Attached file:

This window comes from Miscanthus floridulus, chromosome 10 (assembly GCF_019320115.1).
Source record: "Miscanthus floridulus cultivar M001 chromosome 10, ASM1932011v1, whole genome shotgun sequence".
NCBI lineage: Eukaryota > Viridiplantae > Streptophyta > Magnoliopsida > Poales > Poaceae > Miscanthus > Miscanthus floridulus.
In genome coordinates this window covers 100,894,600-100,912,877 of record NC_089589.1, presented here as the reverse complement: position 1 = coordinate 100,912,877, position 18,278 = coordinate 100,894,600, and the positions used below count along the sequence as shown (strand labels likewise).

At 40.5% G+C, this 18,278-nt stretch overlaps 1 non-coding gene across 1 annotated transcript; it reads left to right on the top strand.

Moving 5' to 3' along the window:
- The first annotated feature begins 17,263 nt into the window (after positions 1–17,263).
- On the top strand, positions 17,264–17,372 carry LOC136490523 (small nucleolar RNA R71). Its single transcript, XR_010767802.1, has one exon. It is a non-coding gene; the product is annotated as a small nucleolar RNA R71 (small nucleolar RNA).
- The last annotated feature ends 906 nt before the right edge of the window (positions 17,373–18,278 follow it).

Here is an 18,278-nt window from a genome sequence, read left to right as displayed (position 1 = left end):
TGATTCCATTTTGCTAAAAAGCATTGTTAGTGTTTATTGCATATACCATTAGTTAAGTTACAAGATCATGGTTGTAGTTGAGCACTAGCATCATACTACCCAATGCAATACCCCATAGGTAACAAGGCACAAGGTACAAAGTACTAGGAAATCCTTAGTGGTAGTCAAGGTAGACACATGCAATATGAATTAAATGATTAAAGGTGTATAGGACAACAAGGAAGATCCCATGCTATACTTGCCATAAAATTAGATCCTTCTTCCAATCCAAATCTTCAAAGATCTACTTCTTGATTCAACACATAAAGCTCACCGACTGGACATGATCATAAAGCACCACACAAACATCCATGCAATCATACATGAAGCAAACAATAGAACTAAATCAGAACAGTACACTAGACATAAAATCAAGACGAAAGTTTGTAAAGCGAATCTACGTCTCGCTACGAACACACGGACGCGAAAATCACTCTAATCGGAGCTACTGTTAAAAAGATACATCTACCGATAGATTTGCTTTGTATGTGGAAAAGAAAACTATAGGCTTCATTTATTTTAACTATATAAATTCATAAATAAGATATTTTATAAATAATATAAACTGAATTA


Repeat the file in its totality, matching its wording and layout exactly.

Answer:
This window comes from Miscanthus floridulus, chromosome 10 (assembly GCF_019320115.1).
Source record: "Miscanthus floridulus cultivar M001 chromosome 10, ASM1932011v1, whole genome shotgun sequence".
NCBI lineage: Eukaryota > Viridiplantae > Streptophyta > Magnoliopsida > Poales > Poaceae > Miscanthus > Miscanthus floridulus.
In genome coordinates this window covers 100,894,600-100,912,877 of record NC_089589.1, presented here as the reverse complement: position 1 = coordinate 100,912,877, position 18,278 = coordinate 100,894,600, and the positions used below count along the sequence as shown (strand labels likewise).

At 40.5% G+C, this 18,278-nt stretch overlaps 1 non-coding gene across 1 annotated transcript; it reads left to right on the top strand.

Moving 5' to 3' along the window:
- The first annotated feature begins 17,263 nt into the window (after positions 1–17,263).
- On the top strand, positions 17,264–17,372 carry LOC136490523 (small nucleolar RNA R71). Its single transcript, XR_010767802.1, has one exon. It is a non-coding gene; the product is annotated as a small nucleolar RNA R71 (small nucleolar RNA).
- The last annotated feature ends 906 nt before the right edge of the window (positions 17,373–18,278 follow it).

Here is an 18,278-nt window from a genome sequence, read left to right as displayed (position 1 = left end):
TGATTCCATTTTGCTAAAAAGCATTGTTAGTGTTTATTGCATATACCATTAGTTAAGTTACAAGATCATGGTTGTAGTTGAGCACTAGCATCATACTACCCAATGCAATACCCCATAGGTAACAAGGCACAAGGTACAAAGTACTAGGAAATCCTTAGTGGTAGTCAAGGTAGACACATGCAATATGAATTAAATGATTAAAGGTGTATAGGACAACAAGGAAGATCCCATGCTATACTTGCCATAAAATTAGATCCTTCTTCCAATCCAAATCTTCAAAGATCTACTTCTTGATTCAACACATAAAGCTCACCGACTGGACATGATCATAAAGCACCACACAAACATCCATGCAATCATACATGAAGCAAACAATAGAACTAAATCAGAACAGTACACTAGACATAAAATCAAGACGAAAGTTTGTAAAGCGAATCTACGTCTCGCTACGAACACACGGACGCGAAAATCACTCTAATCGGAGCTACTGTTAAAAAGATACATCTACCGATAGATTTGCTTTGTATGTGGAAAAGAAAACTATAGGCTTCATTTATTTTAACTATATAAATTCATAAATAAGATATTTTATAAATAATATAAACTGAATTA